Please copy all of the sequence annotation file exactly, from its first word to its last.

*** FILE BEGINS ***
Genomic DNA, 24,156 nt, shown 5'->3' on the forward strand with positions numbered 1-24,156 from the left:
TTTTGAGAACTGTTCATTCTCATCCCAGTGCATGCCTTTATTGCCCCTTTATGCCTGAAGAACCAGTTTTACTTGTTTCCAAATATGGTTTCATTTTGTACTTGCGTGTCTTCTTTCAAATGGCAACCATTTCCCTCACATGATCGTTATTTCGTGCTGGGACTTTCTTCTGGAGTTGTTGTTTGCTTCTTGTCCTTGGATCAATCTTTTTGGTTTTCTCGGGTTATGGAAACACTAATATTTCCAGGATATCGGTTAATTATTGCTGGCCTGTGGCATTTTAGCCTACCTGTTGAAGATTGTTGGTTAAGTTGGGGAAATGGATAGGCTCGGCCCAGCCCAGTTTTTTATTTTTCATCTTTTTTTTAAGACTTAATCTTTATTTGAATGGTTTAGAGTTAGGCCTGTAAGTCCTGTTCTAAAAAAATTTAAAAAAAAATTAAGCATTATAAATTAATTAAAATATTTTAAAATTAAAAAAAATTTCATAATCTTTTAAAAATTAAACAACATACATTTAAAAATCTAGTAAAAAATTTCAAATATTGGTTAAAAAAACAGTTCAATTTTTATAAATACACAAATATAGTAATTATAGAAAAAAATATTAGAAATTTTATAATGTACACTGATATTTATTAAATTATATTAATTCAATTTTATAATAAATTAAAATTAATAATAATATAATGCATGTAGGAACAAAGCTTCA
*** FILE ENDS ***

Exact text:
Genomic DNA, 24,156 nt, shown 5'->3' on the forward strand with positions numbered 1-24,156 from the left:
TTTTGAGAACTGTTCATTCTCATCCCAGTGCATGCCTTTATTGCCCCTTTATGCCTGAAGAACCAGTTTTACTTGTTTCCAAATATGGTTTCATTTTGTACTTGCGTGTCTTCTTTCAAATGGCAACCATTTCCCTCACATGATCGTTATTTCGTGCTGGGACTTTCTTCTGGAGTTGTTGTTTGCTTCTTGTCCTTGGATCAATCTTTTTGGTTTTCTCGGGTTATGGAAACACTAATATTTCCAGGATATCGGTTAATTATTGCTGGCCTGTGGCATTTTAGCCTACCTGTTGAAGATTGTTGGTTAAGTTGGGGAAATGGATAGGCTCGGCCCAGCCCAGTTTTTTATTTTTCATCTTTTTTTTAAGACTTAATCTTTATTTGAATGGTTTAGAGTTAGGCCTGTAAGTCCTGTTCTAAAAAAATTTAAAAAAAAATTAAGCATTATAAATTAATTAAAATATTTTAAAATTAAAAAAAATTTCATAATCTTTTAAAAATTAAACAACATACATTTAAAAATCTAGTAAAAAATTTCAAATATTGGTTAAAAAAACAGTTCAATTTTTATAAATACACAAATATAGTAATTATAGAAAAAAATATTAGAAATTTTATAATGTACACTGATATTTATTAAATTATATTAATTCAATTTTATAATAAATTAAAATTAATAATAATATAATGCATGTAGGAACAAAGCTTCA